We’ve all heard the alarming statistics regarding the Obesity Epidemic in the United States. What we don’t always hear are the statistics that relate to our children. Since the 1960’s the number of overweight children in the US has increased more than 4 times!! Almost 20% of our youth are now considered overweight! Over 70% of overweight children and adolescents will become overweight adults! Type 2 Diabetes used to be rare in American Children. It now accounts for up to 45% of the newly diagnosed cases of Type 2 Diabetes! The number of children developing high blood pressure, high cholesterol, asthma, liver disease and sleep apnea are significantly higher. All of these have a direct relationship to obesity. Technology and convenient foods have left us with a nation of inactive overeaters. Picture the differences of a child in the 1960’s to a child of the 2000’s -
Child in 1965
- Walks/rides bike to school
- Participates in Physical Education Classes daily
- Participates in Recess
- Eats a homemade healthy lunch
- Walks/rides bike home
- Completes homework with pen/paper/books
- Walks to mailbox to get the mail
- Goes outside to play/ride bike/run/sports
- Sits down with family to eat a homemade meal
Child living in 2009
- Drives to school (bus or parent)
- Physical Education no longer available
- Possible recess but only for limited time
- Eats convenience foods or high fat/calorie cafeteria foods
- Drives home (bus or parent)
- Completes homework on computer
- Check email on the computer
- Watches TV, uses computer, plays video games
- Eats convenience foods in front of the TV
As parents the absolute BEST way we can encourage an active life is to be an “active” example:
- Get your children involved in the “food process” – Food shopping, preparing cooking, gardening. They are more likely to eat it if they helped grow and/or prepare it. Make is a learning experience.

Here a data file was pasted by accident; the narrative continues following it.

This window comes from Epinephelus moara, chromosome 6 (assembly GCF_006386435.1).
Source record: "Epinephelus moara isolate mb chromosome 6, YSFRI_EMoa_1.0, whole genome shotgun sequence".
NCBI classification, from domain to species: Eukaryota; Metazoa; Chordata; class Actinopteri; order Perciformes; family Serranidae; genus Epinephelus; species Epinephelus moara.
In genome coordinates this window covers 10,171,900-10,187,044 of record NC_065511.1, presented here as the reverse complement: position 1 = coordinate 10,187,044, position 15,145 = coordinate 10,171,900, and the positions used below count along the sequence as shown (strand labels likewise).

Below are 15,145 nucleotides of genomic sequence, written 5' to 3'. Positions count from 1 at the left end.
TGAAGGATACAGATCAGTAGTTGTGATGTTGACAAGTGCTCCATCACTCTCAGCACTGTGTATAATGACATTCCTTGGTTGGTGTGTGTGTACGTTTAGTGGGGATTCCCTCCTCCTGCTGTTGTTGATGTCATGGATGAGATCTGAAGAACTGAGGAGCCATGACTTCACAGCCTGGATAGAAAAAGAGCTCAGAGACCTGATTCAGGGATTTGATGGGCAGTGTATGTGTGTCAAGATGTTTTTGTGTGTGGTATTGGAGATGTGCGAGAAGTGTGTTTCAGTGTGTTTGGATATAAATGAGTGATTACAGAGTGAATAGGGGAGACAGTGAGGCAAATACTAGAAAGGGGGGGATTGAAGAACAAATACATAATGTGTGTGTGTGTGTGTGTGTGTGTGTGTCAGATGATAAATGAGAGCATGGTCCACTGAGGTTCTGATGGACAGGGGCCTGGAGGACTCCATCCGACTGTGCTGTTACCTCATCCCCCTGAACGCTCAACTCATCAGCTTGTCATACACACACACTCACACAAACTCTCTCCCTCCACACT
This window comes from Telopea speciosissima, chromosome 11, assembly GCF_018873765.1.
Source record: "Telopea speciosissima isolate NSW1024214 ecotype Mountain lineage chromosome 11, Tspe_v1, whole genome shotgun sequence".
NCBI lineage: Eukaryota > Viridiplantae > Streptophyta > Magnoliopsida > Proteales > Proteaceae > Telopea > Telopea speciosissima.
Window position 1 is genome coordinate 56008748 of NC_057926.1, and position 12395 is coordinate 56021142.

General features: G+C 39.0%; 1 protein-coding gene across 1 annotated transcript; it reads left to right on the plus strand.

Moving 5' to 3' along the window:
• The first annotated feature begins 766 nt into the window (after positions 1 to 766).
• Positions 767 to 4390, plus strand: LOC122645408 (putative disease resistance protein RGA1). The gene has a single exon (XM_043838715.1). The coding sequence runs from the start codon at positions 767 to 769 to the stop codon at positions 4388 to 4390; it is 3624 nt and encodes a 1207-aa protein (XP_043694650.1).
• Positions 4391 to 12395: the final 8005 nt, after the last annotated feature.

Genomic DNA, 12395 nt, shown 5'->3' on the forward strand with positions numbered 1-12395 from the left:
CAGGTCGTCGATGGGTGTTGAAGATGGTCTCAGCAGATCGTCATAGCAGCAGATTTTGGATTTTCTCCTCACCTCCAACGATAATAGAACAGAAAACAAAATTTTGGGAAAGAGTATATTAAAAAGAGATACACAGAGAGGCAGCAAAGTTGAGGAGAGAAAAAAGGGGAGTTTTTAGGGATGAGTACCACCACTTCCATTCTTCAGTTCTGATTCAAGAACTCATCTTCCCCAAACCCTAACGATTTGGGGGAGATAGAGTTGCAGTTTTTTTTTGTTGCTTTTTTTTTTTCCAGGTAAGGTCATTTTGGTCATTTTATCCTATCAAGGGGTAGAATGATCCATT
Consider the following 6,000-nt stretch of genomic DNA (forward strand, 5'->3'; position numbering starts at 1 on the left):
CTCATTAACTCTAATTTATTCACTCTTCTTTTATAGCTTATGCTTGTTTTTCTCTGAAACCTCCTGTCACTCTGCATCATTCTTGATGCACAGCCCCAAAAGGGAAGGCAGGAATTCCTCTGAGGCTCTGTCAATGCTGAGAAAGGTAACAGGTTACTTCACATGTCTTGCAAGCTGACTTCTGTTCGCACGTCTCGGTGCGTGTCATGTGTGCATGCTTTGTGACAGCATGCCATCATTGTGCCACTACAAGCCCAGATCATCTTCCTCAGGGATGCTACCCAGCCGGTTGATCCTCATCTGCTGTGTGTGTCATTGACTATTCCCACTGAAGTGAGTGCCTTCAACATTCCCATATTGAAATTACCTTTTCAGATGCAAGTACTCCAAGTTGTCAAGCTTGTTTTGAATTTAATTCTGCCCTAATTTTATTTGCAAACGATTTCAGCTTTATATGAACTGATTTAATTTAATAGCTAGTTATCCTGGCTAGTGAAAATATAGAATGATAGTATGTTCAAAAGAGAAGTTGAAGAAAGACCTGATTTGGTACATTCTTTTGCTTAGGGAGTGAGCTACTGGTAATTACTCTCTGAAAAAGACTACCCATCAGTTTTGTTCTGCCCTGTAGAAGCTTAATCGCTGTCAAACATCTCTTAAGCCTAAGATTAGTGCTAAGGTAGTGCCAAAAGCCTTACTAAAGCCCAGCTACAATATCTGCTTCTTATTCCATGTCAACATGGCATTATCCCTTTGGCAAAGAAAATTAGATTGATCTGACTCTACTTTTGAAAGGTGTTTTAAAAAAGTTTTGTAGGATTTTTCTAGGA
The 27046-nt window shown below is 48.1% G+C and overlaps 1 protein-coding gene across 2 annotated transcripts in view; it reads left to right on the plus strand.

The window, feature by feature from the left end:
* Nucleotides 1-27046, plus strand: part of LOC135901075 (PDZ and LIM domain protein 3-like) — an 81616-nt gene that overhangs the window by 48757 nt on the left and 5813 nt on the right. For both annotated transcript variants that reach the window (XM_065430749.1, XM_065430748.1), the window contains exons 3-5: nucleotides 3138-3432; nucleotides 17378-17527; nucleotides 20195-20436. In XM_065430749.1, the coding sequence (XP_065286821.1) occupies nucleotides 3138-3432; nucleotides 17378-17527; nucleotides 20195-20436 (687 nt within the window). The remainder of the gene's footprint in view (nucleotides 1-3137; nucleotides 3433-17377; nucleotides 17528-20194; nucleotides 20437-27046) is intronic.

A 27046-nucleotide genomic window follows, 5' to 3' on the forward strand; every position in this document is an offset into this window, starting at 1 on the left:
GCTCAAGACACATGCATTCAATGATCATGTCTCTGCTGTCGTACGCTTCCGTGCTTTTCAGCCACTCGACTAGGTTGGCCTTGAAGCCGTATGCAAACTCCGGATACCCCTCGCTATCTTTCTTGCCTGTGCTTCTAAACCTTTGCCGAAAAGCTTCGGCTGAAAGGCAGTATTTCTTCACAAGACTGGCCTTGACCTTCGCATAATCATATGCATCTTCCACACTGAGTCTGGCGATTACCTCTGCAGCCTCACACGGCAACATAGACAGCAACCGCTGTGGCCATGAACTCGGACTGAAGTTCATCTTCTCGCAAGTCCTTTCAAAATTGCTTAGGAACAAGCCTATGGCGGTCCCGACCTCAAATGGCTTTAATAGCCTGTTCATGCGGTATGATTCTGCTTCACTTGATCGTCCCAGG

- Encourage “Instinctive Eating”. Give your child choices at mealtime. Don’t force them to eat when they are not hungry and don’t make them eat foods they are uncomfortable with. Eat family style with many choices.
- Combine exercise with household chores. Each person does one chore and one exercise until the chore is done.
- Incorporate smaller children into the workout -Put your baby in a front carrier or backpack while you walk or do a workout. Put your baby in a stroller and complete a stroller workout that could include walking, running, skipping, lunging, pushups, plank, dips, etc. Walk with the stroller in different environments – outside, in a mall, at the zoo or theme park (many families have yearly passes..take advantage of them!)
- Bring your family with you when you walk – Make it a nightly routine and let them pick a different “vehicle” to ride every night – bike, scooter, wagon, skateboard, etc. Play games when you walk – Count the fire hydrants, count the birds, identify flowers or the bugs (my boys favorite!!).
- Have a family competition. Each person picks an exercise on Monday. Do as many as you can. Then train throughout the week with the goal of improving by the weekend. The family member who has the highest percentage increase is rewarded. Keep the focus on the fact that everyone is improving.
- Designate one evening as family fitness night. Each person gets their turn at picking the activity for the night as well as a food for dinner. Everyone will get their chance to choose their favorite activity and food and you’ll get LOTS of variety!
- Create a fitness scavenger hunt! Make each item an exercise. When each person finds an item they must use the item. For example, when you find the jumprope you have to jumprope for a minute. The first person to find all the items will have gotten a great workout as well as a prize!
Getting started is the hardest part. Start small and let your children be involved in the planning and choices. Remember that children naturally want to move and they will learn from your behaviors. Show them how to live and love an active lifestyle!-AR
The tips recommended in this article are very sound advice for combating childhood obesity.
We must continue to raise the consciousness level on the fight against childhood obesity. As the author my new children book, “Sweetie’s Healthy Start” the main character, Sweetie, and her very overweight family learn the lessons of the need for good nutrition, making better food choices and how fitness can be fun.
“The family that plays together, stays together”, is a cliché of sound advice. Family fitness fun is a great time of non-stressful social interaction and bonding through fun and physical activity. Family support is the greatest way to lose the weight and maintain good fitness throughout youth and adulthood.
Terlene D. Terry-Todd, author
“Sweetie’s Healthy Start”
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